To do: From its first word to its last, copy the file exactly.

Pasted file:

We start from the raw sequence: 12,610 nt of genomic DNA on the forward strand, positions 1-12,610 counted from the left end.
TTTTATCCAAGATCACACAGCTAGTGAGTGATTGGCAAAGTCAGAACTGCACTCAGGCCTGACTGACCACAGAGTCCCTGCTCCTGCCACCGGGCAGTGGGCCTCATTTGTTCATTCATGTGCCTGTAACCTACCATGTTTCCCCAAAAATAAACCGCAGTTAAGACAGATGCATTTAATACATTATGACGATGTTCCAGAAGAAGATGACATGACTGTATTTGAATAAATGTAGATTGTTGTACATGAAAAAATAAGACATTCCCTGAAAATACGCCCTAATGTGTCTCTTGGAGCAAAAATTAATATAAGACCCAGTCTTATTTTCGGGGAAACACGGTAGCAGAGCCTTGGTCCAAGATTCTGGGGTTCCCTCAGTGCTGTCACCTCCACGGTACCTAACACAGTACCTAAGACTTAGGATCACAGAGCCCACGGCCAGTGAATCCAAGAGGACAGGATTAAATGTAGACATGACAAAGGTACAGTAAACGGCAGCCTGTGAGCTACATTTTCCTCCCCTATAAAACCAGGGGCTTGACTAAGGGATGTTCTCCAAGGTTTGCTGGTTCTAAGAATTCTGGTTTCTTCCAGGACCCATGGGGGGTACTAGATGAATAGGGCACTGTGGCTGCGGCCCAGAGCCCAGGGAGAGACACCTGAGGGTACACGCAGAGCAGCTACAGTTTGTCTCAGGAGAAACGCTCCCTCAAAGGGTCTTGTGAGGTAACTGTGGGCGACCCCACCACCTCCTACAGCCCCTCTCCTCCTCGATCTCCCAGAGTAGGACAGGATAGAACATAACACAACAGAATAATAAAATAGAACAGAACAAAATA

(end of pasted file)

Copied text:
We start from the raw sequence: 12,610 nt of genomic DNA on the forward strand, positions 1-12,610 counted from the left end.
TTTTATCCAAGATCACACAGCTAGTGAGTGATTGGCAAAGTCAGAACTGCACTCAGGCCTGACTGACCACAGAGTCCCTGCTCCTGCCACCGGGCAGTGGGCCTCATTTGTTCATTCATGTGCCTGTAACCTACCATGTTTCCCCAAAAATAAACCGCAGTTAAGACAGATGCATTTAATACATTATGACGATGTTCCAGAAGAAGATGACATGACTGTATTTGAATAAATGTAGATTGTTGTACATGAAAAAATAAGACATTCCCTGAAAATACGCCCTAATGTGTCTCTTGGAGCAAAAATTAATATAAGACCCAGTCTTATTTTCGGGGAAACACGGTAGCAGAGCCTTGGTCCAAGATTCTGGGGTTCCCTCAGTGCTGTCACCTCCACGGTACCTAACACAGTACCTAAGACTTAGGATCACAGAGCCCACGGCCAGTGAATCCAAGAGGACAGGATTAAATGTAGACATGACAAAGGTACAGTAAACGGCAGCCTGTGAGCTACATTTTCCTCCCCTATAAAACCAGGGGCTTGACTAAGGGATGTTCTCCAAGGTTTGCTGGTTCTAAGAATTCTGGTTTCTTCCAGGACCCATGGGGGGTACTAGATGAATAGGGCACTGTGGCTGCGGCCCAGAGCCCAGGGAGAGACACCTGAGGGTACACGCAGAGCAGCTACAGTTTGTCTCAGGAGAAACGCTCCCTCAAAGGGTCTTGTGAGGTAACTGTGGGCGACCCCACCACCTCCTACAGCCCCTCTCCTCCTCGATCTCCCAGAGTAGGACAGGATAGAACATAACACAACAGAATAATAAAATAGAACAGAACAAAATA